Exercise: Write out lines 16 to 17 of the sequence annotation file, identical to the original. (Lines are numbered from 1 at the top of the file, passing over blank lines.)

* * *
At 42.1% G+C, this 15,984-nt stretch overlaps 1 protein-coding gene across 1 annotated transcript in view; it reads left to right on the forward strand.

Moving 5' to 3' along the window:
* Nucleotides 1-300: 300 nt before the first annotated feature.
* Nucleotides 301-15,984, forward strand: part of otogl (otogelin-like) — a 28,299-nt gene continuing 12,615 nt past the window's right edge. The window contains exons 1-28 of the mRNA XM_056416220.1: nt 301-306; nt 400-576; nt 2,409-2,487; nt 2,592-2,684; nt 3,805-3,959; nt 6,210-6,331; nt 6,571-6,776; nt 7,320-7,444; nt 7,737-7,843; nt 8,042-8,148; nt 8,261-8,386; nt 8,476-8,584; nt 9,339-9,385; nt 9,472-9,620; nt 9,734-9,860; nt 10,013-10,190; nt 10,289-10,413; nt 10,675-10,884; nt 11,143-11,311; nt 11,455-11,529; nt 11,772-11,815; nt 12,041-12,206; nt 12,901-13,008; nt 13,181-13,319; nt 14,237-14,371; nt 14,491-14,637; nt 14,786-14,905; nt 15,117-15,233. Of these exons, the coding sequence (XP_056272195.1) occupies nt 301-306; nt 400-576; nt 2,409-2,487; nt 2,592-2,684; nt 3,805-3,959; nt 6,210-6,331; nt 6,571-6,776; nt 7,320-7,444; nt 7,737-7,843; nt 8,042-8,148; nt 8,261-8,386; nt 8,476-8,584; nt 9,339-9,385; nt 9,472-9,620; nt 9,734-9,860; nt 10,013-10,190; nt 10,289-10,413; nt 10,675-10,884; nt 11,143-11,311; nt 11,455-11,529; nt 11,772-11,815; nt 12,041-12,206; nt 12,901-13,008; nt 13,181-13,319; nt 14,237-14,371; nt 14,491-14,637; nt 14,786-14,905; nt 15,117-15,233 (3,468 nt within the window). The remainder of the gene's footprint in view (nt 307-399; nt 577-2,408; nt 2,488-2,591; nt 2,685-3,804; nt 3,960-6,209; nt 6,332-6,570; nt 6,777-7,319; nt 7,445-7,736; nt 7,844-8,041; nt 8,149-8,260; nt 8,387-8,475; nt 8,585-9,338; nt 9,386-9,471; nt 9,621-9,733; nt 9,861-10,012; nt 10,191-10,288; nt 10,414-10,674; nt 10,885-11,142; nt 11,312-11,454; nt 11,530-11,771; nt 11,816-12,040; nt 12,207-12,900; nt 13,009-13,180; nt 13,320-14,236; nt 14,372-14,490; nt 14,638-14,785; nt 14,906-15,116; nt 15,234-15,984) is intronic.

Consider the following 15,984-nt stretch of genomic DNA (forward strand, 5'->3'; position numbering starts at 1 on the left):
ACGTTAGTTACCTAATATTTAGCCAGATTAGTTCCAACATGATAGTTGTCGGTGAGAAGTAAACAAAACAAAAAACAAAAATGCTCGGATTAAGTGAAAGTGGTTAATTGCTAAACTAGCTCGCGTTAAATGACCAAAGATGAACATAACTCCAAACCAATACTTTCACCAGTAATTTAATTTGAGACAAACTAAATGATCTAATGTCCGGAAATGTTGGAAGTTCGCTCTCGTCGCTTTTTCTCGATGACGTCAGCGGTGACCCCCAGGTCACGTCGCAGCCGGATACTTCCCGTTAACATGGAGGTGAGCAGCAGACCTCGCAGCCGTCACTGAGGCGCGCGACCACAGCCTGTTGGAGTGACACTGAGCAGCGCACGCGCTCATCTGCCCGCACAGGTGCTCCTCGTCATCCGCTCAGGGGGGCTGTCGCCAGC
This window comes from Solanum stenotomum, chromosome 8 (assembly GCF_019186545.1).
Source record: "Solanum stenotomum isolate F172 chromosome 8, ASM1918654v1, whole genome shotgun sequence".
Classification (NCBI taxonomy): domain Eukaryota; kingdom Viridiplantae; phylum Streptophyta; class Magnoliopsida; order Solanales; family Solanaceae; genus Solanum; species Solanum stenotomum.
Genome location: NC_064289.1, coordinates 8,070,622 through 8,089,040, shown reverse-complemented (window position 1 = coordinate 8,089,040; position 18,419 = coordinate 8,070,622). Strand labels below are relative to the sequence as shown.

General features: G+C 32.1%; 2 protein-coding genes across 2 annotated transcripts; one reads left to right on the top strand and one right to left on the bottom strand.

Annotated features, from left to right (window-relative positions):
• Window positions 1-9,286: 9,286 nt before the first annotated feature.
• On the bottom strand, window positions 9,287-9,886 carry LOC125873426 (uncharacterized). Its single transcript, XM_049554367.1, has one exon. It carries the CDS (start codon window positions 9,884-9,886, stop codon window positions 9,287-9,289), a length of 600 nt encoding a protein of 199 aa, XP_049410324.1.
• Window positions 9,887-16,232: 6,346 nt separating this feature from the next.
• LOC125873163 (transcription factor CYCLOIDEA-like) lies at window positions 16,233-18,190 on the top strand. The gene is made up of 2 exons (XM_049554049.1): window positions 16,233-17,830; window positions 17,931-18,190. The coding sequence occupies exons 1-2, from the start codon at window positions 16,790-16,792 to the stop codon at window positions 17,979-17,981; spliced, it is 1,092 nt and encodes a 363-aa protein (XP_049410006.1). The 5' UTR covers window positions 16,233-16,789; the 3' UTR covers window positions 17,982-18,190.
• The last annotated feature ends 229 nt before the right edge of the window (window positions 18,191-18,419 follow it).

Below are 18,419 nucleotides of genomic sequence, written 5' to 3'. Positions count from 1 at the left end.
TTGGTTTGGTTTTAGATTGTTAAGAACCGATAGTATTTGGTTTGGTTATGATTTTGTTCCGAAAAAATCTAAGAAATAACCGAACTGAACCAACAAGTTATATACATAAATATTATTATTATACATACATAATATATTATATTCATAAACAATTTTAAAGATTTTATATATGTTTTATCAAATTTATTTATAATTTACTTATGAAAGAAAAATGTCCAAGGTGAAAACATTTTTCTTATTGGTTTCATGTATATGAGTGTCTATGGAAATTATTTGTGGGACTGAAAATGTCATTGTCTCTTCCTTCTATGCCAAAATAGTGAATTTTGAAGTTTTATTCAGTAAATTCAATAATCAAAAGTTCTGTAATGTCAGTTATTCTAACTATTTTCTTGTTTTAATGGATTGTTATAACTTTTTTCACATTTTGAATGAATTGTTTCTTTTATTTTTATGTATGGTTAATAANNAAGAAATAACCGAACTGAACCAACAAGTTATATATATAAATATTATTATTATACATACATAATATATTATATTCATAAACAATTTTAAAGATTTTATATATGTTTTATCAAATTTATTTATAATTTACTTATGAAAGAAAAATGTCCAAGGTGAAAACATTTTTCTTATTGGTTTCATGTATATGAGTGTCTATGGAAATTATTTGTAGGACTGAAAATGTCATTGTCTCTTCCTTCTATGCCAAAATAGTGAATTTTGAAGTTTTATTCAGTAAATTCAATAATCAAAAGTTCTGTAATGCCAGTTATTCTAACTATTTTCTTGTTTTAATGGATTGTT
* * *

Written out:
• LOC125873163 (transcription factor CYCLOIDEA-like) lies at window positions 16,233-18,190 on the top strand. The gene is made up of 2 exons (XM_049554049.1): window positions 16,233-17,830; window positions 17,931-18,190. The coding sequence occupies exons 1-2, from the start codon at window positions 16,790-16,792 to the stop codon at window positions 17,979-17,981; spliced, it is 1,092 nt and encodes a 363-aa protein (XP_049410006.1). The 5' UTR covers window positions 16,233-16,789; the 3' UTR covers window positions 17,982-18,190.
• The last annotated feature ends 229 nt before the right edge of the window (window positions 18,191-18,419 follow it).